The true legacy of the Tamil Nadu Chief Minister Jayalalithaa, is the legacy of the late Chief minister MGR and the Ex Chief minister M. Karunanidhi -the legacy of political bankruptcy, legacy of the despotic power politics, the typical legacy of a shameless, opportunistic political class in a deprived region exploiting and oppressing the masses. The true legacy of Jayalalithaa, is of someone who was no longer able to control the corrupt system that she herself fostered all through her regime.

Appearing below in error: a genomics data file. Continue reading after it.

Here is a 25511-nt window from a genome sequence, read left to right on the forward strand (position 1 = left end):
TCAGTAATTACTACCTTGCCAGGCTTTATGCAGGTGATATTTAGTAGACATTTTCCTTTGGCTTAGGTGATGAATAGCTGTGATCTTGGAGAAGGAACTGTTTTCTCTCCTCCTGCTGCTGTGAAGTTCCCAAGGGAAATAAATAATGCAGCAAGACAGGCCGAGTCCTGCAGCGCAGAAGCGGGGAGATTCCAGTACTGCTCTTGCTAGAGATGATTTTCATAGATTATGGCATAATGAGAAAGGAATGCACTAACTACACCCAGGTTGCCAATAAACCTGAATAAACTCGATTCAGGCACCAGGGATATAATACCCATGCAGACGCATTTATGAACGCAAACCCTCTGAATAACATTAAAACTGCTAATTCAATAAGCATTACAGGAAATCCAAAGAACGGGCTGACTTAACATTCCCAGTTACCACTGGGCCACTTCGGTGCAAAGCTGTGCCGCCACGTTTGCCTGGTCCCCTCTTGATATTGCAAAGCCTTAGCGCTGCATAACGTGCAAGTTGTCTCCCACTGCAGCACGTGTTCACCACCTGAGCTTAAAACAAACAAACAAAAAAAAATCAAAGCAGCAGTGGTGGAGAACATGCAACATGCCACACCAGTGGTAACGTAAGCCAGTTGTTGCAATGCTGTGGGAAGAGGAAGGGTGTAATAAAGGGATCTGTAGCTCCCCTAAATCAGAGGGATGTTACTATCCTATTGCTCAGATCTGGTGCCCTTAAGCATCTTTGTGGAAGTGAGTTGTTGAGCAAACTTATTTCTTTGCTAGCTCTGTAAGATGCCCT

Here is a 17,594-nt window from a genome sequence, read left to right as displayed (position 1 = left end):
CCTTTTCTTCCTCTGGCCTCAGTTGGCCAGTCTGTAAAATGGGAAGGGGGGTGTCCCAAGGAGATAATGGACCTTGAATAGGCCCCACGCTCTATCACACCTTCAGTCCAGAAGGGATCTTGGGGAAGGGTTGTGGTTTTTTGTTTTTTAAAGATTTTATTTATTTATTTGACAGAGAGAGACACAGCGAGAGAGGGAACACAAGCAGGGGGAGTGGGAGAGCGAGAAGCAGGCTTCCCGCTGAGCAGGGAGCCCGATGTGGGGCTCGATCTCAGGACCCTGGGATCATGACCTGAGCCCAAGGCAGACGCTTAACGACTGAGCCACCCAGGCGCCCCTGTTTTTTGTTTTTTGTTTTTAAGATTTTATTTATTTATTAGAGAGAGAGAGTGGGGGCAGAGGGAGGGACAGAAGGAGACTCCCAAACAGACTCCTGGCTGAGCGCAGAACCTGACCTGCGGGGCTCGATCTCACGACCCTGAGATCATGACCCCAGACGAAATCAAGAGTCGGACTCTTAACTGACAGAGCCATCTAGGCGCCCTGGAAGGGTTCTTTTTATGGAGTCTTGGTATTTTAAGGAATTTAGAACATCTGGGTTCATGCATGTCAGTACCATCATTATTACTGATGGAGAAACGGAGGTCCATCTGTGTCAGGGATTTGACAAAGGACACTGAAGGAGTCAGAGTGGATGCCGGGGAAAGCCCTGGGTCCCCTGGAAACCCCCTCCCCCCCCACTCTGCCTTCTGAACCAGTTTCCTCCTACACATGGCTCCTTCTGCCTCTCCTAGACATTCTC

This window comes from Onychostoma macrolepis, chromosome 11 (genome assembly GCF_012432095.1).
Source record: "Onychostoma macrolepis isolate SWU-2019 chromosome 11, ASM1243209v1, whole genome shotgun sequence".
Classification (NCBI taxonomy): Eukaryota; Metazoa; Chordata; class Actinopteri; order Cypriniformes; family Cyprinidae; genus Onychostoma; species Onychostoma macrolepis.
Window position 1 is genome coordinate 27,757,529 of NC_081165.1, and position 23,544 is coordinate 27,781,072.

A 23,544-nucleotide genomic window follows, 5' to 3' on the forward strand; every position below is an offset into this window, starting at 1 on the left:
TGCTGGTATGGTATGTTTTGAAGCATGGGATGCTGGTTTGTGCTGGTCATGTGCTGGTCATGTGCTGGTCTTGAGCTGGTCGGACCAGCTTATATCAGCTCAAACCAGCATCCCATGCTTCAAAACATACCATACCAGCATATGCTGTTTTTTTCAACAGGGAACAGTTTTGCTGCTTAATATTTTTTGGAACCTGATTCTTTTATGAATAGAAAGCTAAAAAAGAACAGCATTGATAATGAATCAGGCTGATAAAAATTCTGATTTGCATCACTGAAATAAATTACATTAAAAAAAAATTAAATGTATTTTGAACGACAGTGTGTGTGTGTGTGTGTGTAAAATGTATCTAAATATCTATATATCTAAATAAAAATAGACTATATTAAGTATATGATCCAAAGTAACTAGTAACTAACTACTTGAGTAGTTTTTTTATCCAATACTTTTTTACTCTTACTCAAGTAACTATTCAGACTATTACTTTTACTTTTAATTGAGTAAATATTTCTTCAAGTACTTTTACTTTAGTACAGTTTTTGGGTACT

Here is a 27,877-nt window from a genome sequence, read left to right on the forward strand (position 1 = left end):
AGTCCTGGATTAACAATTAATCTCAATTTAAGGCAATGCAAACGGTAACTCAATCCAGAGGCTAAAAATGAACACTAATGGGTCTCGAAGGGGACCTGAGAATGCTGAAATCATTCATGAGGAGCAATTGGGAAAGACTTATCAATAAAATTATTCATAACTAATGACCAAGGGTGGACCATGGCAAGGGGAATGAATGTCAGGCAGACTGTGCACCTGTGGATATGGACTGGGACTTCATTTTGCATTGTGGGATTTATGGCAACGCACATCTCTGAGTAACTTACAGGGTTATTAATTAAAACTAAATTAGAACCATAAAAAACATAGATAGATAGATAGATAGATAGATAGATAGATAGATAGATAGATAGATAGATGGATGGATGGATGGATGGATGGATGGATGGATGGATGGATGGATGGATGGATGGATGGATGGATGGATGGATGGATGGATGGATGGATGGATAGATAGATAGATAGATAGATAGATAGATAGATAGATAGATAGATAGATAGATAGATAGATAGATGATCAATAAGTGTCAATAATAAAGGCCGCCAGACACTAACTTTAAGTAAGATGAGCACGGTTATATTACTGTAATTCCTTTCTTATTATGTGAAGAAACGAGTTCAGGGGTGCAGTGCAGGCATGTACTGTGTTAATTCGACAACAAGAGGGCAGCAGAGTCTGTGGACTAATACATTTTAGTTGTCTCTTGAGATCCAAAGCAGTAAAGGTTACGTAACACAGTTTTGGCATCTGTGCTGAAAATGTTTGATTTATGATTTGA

At the same time the political vacuum that has existed so far is further entrenched with the demise of Jayalalithaa. It’s nevertheless true that Jayalalithaa as well the DMK were looked upon by many serious activists, as a bulwark not only against reactionary BJP, but the national parties in general who historically overrode the regional interests and particularly the interests of Tamil people with the way they dealt with Hindi language imposition, Eelam issue, the Cauvery water issue, etc.